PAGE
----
Contact Us


All News Releases By Date


Nashua River Restoration Project Awarded Over $770,000 in Targeted Watershed Initiative

Release Date: 07/19/04
Contact Information: Contact: David Deegan, EPA Press Office, 617-918-1017

For Immediate Release: July 19, 2004:Release # 04-07-17

BOSTON - A collaborative effort by state, local and private agencies working to restore better health to the Nashua River was awarded a grant of $770,192 today by EPA under the Targeted Watershed initiative. The Nashua project was one of only fourteen watersheds identified for one of the coveted grants, which is part of a broader national effort announced today by EPA Administrator Mike Leavitt.

The Nashua River is still largely rural, but is facing mounting pressures from development because it is at the edge of a major metropolitan area. Rapid growth and the decline of open space contribute to two overarching water problems: pollution of the surface waters and compromised groundwater supplies.

“I am very happy that the Nashua River Watershed was selected from the more than 115 nominations for Targeted Watershed grants,” said Robert W. Varney, regional administrator of EPA’s New England regional office. “This commitment of money – over $700,000 – demonstrates EPA’s resolve to help our partners address the complex challenges posed by development and ensuring a clean and safe environment.”

A bi-state nomination proposed by the Nashua River Watershed Association, and supported both by Massachusetts Governor Romney and New Hampshire Governor Benson, builds on state and EPA priority work to protect critical waterways. Through a prior grant from EPA, the Nashua River Watershed was selected as one of four national pilot studies to demonstrate watershed-based efforts to protect the sources of people’s drinking water. Rapid conversion of forests and farms for suburban development threatens water quality in the basin. An in-depth watershed management plan was developed for the Squannocook-Nissitissit sub-basin of the Nashua River through the pilot. The pilot focuses on retaining forest and farm land in the basin and providing strategies to lessen the impact of new residential development.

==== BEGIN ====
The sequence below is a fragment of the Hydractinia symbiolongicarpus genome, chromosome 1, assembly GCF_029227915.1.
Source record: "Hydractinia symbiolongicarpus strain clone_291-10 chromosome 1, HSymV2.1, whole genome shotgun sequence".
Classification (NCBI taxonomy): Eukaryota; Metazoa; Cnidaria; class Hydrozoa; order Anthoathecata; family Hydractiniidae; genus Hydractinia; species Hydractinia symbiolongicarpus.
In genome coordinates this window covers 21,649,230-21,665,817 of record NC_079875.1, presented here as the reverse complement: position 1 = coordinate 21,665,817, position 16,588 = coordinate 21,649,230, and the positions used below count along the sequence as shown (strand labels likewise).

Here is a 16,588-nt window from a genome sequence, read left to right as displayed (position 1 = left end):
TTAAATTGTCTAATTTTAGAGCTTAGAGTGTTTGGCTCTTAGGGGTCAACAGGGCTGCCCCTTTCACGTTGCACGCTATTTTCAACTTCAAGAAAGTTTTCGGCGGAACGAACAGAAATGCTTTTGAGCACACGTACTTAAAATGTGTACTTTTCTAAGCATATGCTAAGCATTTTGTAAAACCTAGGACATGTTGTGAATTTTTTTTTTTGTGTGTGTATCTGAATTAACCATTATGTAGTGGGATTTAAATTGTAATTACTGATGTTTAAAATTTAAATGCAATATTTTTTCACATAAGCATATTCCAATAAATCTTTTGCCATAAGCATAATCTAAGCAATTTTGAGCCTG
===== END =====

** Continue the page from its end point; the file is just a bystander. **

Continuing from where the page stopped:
“The Nashua River Watershed Association and its partners are honored to receive an EPA 2004 Watershed Grant for this timely, proactive project,” said Elizabeth Ainsley Campbell, Director of the Nashua River Watershed Association.

EPA's funding with this grant recognizes that the front line in protecting the nations waters is often found at the local watershed group level. This project is a collaboration that also includes the Nashua River Watershed Association, the Beaver Brook Association, New England Forestry Foundation and the Trust for Public Land.

“Through the generous funds of the EPA, Beaver Brook will continue to accomplish its mission of creating public awareness in conservation and environmental issues through education and land stewardship,” said Janet MacFarland, Education Director of the Beaver Brook Association.

This grant will help the Nashua River Watershed Association to protect valuable drinking water resources and surface water quality in an area where groundwater and surface water are closely linked. Seven projects will be undertaken:

    • Increasing incentives to individual and municipal forest landowners to voluntarily expand their forest stewardship and land protection;
    • Exploring market-based opportunities for landowners to benefit from forest production through a forestry cooperative;
    • Increasing incentives for foresters to receive training in ecological approaches and communicate those benefits to landowners;
    • Providing practical model conservation and restoration sites;
    • Developing forward-looking smart growth regulatory approaches at the municipal and state level;
    • Providing baseline water quality information;
    • Studying the causes of landowner resistance to environmental regulation and protection.
EPA New England is proud to have been the model for a national launch of the targeted watershed initiative. Several years ago, former EPA Administrator Christie Whitman was so impressed with the local Charles River watershed approach that EPA is now employing these practices with other watersheds around the country. The grants announced today by EPA are winners of a national competition covering 20,000 square miles of the nation’s lakes, rivers and streams.

The Nashua grant commitment supports ongoing state and EPA efforts to help communities protect drinking water and groundwater resources.

Related Information:
Non-Point Source